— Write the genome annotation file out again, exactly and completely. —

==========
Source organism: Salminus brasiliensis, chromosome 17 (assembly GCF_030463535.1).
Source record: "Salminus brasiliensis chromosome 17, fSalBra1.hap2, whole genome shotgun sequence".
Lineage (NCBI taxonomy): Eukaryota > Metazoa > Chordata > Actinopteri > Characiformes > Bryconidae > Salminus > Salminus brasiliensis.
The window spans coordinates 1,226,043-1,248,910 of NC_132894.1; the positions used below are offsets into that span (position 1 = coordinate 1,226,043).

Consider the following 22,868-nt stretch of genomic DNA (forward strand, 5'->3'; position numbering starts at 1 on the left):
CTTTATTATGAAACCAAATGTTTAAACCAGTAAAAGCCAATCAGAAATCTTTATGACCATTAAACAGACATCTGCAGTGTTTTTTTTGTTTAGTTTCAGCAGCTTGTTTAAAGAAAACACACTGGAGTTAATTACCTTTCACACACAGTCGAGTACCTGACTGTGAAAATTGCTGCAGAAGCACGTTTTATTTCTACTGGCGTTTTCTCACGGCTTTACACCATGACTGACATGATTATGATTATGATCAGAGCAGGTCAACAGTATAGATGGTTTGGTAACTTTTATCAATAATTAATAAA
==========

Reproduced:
Source organism: Salminus brasiliensis, chromosome 17 (assembly GCF_030463535.1).
Source record: "Salminus brasiliensis chromosome 17, fSalBra1.hap2, whole genome shotgun sequence".
Lineage (NCBI taxonomy): Eukaryota > Metazoa > Chordata > Actinopteri > Characiformes > Bryconidae > Salminus > Salminus brasiliensis.
The window spans coordinates 1,226,043-1,248,910 of NC_132894.1; the positions used below are offsets into that span (position 1 = coordinate 1,226,043).

Consider the following 22,868-nt stretch of genomic DNA (forward strand, 5'->3'; position numbering starts at 1 on the left):
CTTTATTATGAAACCAAATGTTTAAACCAGTAAAAGCCAATCAGAAATCTTTATGACCATTAAACAGACATCTGCAGTGTTTTTTTTGTTTAGTTTCAGCAGCTTGTTTAAAGAAAACACACTGGAGTTAATTACCTTTCACACACAGTCGAGTACCTGACTGTGAAAATTGCTGCAGAAGCACGTTTTATTTCTACTGGCGTTTTCTCACGGCTTTACACCATGACTGACATGATTATGATTATGATCAGAGCAGGTCAACAGTATAGATGGTTTGGTAACTTTTATCAATAATTAATAAA